Think of it like this: Extraction speeds up as temperature increases, BUT the extraction of desirable flavors from the coffee SPEEDS UP FASTER in response to the ideal extraction temperature than the undesirable bitter flavors do. Therefore the OPTIMAL extraction (the highest ratio of desirable flavors to bitter flavors) can ONLY occur at the ideal temperature.

At least one reviewer wrote that he/she was getting more bitterness with this machine. That happened to me initially as well. The higher 'ideal' brew temperature will OVER-EXTRACT coffee that is ground as finely as is customary for common home drip brewers (which brew at around 170-185°F). The same would have happend those grounds had been brewed in a french press. Particle size in a PROPER drip brewer with ideal extraction time and temperature (such as this one) must be LARGER. When I changed my grind to be like that of a French press, the coffee started tasting like it came from a French press.

The machine may seem expensive $299, but consider the irony that every other home coffee brewer available falls short of its primary objective of making coffee per the recommendations of the coffee industry's very own experts. I can't help but think this consistent failure is due in part to market forces. Consumers may be led to believe that this machine is expensive because store shelves are 'littered' with multitudes of 'nice' drip brewers that cost right around $100. Naturally, it costs MORE to design and manufacture a drip coffee machine that consistently performs properly and precisely. Now that I've had time to consider this machine's components and performance, it no longer seems expensive or even "extravagant". I don't mean to suggest that everyone needs to spend $300 on this brewer. Certainly the $100 brewers are good enough to "get the job done" for many people, but if you are someone who enjoys the pursuit of excellent Coffee, you may need to re-calibrate your expectations of what it costs to make a machine that actually does what it was designed to do. Think of it as an investment in a good tool. Good tools have always been "expensive" but very rarely do they turn out to be a bad value.

Should you buy the 'round' MoccaMaster CD Thermo (CDT) or the 'square' KBT-741?
Fundamentally they're exactly the same brewer. While I slightly prefer the aesthetics of the CDT, I also find the function to be slightly better in the following ways:
1. The water tank lid on the CDT is bit easier to grasp than the rectangular lid on the KBT series. You can grab the round lid equally well with either hand, whereas I found the rectangular lid hard to grasp 'the long way'. The CDT lid also seems to 'fall into place', where the KBT lid requires more precise placement.
2. The round shape of the lid also allows the 'spout' to be positioned anywhere anywhere over the basket and the lid rotates freely to accomodate. The square lid of the KBT-741 can not rotate, so it has been designed with a partially open 'slot' to allow some re-positioning. Functionally they achieve the same end, but round version is a simpler, better, cleaner solution to the same problem.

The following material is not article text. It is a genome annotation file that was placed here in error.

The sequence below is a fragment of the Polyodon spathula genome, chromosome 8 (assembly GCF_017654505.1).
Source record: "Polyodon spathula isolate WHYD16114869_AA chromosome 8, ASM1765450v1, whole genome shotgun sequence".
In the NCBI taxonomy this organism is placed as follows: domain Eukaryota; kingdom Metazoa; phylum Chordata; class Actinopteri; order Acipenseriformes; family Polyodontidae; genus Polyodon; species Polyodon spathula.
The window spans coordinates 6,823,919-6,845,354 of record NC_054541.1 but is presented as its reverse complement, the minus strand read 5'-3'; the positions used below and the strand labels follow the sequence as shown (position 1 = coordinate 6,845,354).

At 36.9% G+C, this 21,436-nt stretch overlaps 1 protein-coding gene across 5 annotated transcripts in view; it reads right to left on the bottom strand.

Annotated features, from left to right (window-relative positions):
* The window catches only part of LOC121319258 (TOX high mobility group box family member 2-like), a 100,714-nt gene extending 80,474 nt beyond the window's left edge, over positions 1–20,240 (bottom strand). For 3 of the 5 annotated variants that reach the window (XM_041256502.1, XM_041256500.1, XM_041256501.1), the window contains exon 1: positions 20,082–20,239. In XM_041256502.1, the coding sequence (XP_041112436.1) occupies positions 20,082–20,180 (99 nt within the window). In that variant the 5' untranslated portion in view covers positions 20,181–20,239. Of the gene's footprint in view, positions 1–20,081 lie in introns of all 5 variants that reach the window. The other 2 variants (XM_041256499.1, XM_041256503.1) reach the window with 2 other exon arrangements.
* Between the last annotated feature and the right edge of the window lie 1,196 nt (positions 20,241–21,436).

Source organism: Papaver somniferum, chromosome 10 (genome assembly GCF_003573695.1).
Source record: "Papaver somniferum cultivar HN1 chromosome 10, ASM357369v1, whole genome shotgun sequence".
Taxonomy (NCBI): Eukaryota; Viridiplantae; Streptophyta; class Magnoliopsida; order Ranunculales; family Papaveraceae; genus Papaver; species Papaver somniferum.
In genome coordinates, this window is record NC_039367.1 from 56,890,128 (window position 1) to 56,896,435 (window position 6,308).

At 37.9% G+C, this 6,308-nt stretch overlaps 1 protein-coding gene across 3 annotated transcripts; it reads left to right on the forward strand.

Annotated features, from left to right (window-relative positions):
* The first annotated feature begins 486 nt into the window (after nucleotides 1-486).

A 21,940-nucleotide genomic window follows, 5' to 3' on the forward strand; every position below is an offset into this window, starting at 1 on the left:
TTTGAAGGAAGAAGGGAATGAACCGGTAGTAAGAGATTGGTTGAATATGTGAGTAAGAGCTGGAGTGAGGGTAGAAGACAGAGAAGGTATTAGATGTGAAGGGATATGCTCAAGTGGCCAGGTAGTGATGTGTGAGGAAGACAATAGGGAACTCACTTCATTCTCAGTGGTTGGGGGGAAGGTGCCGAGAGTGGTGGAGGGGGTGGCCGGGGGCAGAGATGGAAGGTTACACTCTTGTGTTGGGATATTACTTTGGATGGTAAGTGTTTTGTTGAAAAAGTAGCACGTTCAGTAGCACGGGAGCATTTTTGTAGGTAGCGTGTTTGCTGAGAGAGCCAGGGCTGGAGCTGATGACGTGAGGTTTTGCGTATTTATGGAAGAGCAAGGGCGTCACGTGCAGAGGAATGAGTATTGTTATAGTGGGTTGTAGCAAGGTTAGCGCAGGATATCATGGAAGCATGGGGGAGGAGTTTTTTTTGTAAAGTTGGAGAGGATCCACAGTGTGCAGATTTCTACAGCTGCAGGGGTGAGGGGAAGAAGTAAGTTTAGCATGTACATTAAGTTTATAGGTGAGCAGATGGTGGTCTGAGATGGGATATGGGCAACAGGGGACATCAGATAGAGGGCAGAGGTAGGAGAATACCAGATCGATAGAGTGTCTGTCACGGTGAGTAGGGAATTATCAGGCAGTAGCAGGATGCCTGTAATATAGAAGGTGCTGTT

3. The cover for the CDT's brew basket is slightly easier to grasp because it has a taller 'lip' for your thumb and forefinger. This tends to keep your fingers further from the hot spout should you ever need to lift the cover of the brew basket while brewing.
4. The 'shelf' that holds the brew basket on the CDT feels just a little more sturdy. It's not a big difference, but all else being equal it feels like better fit and finish. It's probably because of the natural 'beam strength' of the curved aluminum body of the CDT brewer where it attaches. The very same material of the very same thickness will be less rigid when it has a flat shape, such as on the KBT. Again, I'm splitting hairs.

If I were to make ONE design change to this product line, I MIGHT make the rubber feet about 3mm 'taller', or make the thermal stopper about 3mm shorter. This would allow the thermal carafe to fit back under the brew basket even with the thermal stopper in place. Currently it doesn't quite fit. A Technivorm rep told me that the large stopper was NOT intended to fit under the brew basket, rather it is only intended to be used if you happen to be traveling with your carafe. Instead Technivorm recommends using the mixing tube/cap that comes with the machine on a day to day basis. I was doubtful that it would have equivalent thermal retention properties as the stopper, but I can now attest that it performs equally well. As an added benefit, the mixing tube/cap also makes the carafe 'pour' with perfect predictability (an improvement over pouring with the stopper in place).

Before this realization, I had made a minor tweak to my machine by 'shimming' the feet with 3mm worth of folded paper. I slid the rubber feet out of their little slots, inserted my tiny paper shims, and slid the feet right back into place. Now the machine sits about 3mm taller, and the carafe fits perfectly with the travel stopper in place, though it's largely irrelevant because I never use the stopper now.
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11 of 11 people found the following review helpful
on January 16, 2015
Makes great coffee.

However, I want to highlight a particular design flaw on the Technivorm Moccamaster. The cord comes straight out the back of the unit. The cord is also very thick and inflexible. This means you cannot push the back of the unit flush with your countertop wall. The cord always gets in the way, and the unit cannot be squared up against the wall, if that makes sense.

So, it's annoying that the unit cannot be placed in a permanent position on my countertop. It is constantly moving slightly as I push the pot in and out. It's also a "spongy" feeling as I push the coffee pot into the unit, as the cord moves and shifts against the wall and then pushes the unit out once I let go.

I would expect a better build quality from a product that is this high-end. A cord-wrap type system should be provided that allows the cord to exit from the left, right, or "up" out of the back. The cord should be more flexible and allow you to push the unit against the wall without it moving.